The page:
May 2008

A Flash of Brilliance: Moissanite shines at Inspired Creations

Author: Whitney Farmer

It’s the closet sentiment of women everywhere: The only thing better than being the girl that every guy wants is being the one that every other girl wants to be. And every lady knows nothing sparks that envy quite like a faahbulous piece of jewelry, dahling.

However, those huge rocks and trademark designers that immediately draw the eye are only attainable to that .001 percent of nauseatingly well-off population. So what are we “normal” girls to do? We do what women before us and the women before them have done for generations: Just fake it—still talking about jewelry here.

Fortunately, Hilton Head Island has one of the best resources for those of us with limited resources. Inspired Creations, operated by its second-generation owner Dustin Bryan, has developed a loyal customer base, returning to find beautiful replica jewelry and attainable designer-inspired pieces.

“Our jewelry looks as good as the things you find in high end department stores, but at an affordable price,” Bryan said.

And now, customers old and new have a different reason to pay Bryan a visit. Inspired Creations has acquired a new collection of the next big thing in jewelry; the up-and-coming gemstone Moissanite.

The gem is the talk of the jewelry world as the new contender for diamond alternatives. In fact, Bryan says, celebrities are choosing the lab-created gem over diamonds as a political statement. “They’re a socially acceptable alternative to diamonds,” he said.

With the recent controversy over blood diamonds, many socially conscious consumers are looking for ways to achieve the elegant look of diamonds without the stigma. Pervading the news recently, blood diamonds, often called conflict diamonds, refer to a diamond mined in a war zone and sold, usually unauthorized, in order to finance an insurgency, especially in Africa. According to the activist website, the head of the operations often murders and enslaves the local populations to carry out the acts.

Although actions have been taken to thwart the conflict diamond trade, it is still a hot topic in today’s culture. Conveniently, Moissanite has also made more of a name for itself in the last few years. The lab-created mineral looks like diamond, can have the same brilliance as a diamond, and is almost as hard as a diamond. Yet Moissanite sells for just a fraction of a diamond’s price.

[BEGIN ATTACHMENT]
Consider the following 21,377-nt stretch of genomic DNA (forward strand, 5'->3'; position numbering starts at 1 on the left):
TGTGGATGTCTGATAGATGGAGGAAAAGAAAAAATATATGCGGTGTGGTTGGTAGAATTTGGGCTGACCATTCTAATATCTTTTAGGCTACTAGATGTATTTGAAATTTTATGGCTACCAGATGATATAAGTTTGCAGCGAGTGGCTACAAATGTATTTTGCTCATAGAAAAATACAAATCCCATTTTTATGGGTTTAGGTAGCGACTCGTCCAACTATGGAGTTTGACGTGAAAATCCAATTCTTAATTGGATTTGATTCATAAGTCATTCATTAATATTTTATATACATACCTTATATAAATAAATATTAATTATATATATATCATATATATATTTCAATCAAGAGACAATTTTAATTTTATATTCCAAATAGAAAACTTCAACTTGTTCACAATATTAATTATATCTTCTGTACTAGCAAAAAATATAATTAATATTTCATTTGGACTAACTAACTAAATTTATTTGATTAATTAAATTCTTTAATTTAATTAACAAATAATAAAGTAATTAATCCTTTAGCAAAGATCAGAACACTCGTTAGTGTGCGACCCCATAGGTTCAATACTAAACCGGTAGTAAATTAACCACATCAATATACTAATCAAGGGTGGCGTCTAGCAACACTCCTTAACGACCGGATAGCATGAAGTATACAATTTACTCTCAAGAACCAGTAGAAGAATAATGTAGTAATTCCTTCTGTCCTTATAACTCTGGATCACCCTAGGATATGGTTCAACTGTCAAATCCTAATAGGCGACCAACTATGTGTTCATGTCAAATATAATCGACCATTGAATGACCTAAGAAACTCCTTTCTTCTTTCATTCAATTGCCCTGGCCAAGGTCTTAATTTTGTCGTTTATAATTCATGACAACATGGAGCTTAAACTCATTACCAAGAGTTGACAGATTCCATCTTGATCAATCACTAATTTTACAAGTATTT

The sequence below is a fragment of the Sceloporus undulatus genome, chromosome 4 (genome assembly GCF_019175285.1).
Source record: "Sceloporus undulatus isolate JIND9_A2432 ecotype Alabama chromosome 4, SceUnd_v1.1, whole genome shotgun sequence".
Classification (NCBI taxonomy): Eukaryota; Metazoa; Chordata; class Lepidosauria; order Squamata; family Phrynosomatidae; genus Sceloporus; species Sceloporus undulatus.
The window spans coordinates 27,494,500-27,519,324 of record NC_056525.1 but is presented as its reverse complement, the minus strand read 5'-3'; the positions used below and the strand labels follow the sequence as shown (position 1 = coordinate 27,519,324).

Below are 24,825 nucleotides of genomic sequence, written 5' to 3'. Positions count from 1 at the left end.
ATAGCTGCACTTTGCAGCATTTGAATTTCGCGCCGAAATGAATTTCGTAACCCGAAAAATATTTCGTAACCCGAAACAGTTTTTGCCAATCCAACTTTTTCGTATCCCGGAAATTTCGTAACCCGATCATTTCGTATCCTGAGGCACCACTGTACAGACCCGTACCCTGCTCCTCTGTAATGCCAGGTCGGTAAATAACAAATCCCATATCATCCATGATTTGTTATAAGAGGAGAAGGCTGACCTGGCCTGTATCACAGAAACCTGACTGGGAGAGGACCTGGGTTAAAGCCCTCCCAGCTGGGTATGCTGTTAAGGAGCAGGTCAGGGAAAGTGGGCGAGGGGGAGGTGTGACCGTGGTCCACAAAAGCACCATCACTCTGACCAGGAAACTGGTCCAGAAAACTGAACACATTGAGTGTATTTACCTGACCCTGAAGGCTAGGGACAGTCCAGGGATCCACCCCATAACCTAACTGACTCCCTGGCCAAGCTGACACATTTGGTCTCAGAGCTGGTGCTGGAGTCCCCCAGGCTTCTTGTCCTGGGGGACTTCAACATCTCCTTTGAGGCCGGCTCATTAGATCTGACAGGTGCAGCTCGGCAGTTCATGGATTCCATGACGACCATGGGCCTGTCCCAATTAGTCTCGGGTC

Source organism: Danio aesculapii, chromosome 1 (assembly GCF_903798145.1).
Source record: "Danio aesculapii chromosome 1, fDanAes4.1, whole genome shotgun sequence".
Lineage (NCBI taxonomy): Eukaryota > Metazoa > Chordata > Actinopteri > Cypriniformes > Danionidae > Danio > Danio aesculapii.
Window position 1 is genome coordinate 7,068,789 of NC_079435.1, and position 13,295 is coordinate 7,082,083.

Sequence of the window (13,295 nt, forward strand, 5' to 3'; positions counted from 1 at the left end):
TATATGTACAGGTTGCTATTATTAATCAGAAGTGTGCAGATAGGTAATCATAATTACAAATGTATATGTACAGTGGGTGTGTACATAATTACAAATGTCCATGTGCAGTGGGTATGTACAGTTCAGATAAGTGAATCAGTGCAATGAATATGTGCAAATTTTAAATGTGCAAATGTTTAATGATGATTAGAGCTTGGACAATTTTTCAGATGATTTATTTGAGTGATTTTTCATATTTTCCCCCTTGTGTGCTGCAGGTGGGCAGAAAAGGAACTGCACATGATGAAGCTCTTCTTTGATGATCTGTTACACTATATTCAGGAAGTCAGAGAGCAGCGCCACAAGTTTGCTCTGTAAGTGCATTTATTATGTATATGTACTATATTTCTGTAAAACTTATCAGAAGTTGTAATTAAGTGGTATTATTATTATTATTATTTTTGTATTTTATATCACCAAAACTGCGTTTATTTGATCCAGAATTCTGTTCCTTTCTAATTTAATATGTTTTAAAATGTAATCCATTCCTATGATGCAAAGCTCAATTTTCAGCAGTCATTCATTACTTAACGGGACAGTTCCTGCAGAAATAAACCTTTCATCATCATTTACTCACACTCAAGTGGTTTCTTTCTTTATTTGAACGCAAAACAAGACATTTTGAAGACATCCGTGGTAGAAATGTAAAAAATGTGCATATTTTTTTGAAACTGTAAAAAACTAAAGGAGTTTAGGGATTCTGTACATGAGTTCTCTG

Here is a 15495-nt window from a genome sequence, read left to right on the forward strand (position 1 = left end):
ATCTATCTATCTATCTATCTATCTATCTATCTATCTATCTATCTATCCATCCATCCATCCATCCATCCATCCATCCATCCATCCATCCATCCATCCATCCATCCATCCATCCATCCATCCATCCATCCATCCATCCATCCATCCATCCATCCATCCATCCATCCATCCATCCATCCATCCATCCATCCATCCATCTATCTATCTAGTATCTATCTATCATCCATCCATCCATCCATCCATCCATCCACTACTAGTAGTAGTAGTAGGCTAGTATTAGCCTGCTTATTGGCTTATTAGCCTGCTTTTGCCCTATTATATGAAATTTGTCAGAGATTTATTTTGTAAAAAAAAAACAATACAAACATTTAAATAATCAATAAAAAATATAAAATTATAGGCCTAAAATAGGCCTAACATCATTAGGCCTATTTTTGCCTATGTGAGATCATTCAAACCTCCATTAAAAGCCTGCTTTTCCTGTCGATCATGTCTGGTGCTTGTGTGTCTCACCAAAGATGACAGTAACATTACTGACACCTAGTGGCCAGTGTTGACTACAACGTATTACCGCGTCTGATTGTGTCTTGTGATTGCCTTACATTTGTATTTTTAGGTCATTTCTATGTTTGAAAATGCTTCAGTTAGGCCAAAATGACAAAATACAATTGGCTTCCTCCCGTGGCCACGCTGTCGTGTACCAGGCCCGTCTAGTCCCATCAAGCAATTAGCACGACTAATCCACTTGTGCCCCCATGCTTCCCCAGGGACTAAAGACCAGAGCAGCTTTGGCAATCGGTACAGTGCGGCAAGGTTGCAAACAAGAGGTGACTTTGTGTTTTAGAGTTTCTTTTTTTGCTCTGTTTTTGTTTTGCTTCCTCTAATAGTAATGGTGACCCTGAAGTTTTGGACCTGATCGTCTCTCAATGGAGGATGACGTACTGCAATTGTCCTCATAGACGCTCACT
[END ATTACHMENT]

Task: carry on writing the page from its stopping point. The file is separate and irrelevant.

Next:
“You usually pay about seven to eight thousand dollars per carat with a diamond,” Bryan explained. “But Moissanite costs just about seven to eight hundred dollars per carat.”

So what exactly is Moissanite? According to, Moissanite is a naturally occurring mineral discovered in the late 1800s by Henri Moissan in a meteor. In the mid 1990s, jewelers realized that Moissanite would make an ideal gemstone and since there are almost no supplies of this mineral on earth, scientists set out to create synthetic Moissanite in a lab.

It’s such a good substitute for diamonds that many jewelers cannot easily tell the difference. Bryan illustrates by pulling out an electronic diamond tester. He touches a cubic zirconia ring and the red light lights up, indicating it is not a real diamond. Touching the same wand to a Moissanite ring, the green light blinks. Moissanite has fooled the diamond tester.

More brilliant than a cubic zirconia, Moissanite is also harder and more durable. While cubic zirconia registers at about a 9.0 on the Mohs hardness scale, Moissanite is about a 9.25, compared to 10 for a diamond.

However, Bryan says, Moissanite isn’t meant to be passed off as a diamond substitute. Moissanite shouldn’t be considered a “fake diamond” but rather a unique stone in its own right. Unlike diamonds, Moissanite is rarely perfectly colorless, and may be slightly green or gray, especially in larger stones. To avoid purchasing an inferior stone, always examine Moissanite under different types of light to see how its hue alters.

You have to see it to believe. Check out Inspired Creations’ collection of Moissanite and designer-inspired jewelry at the Mall at Shelter Cove.

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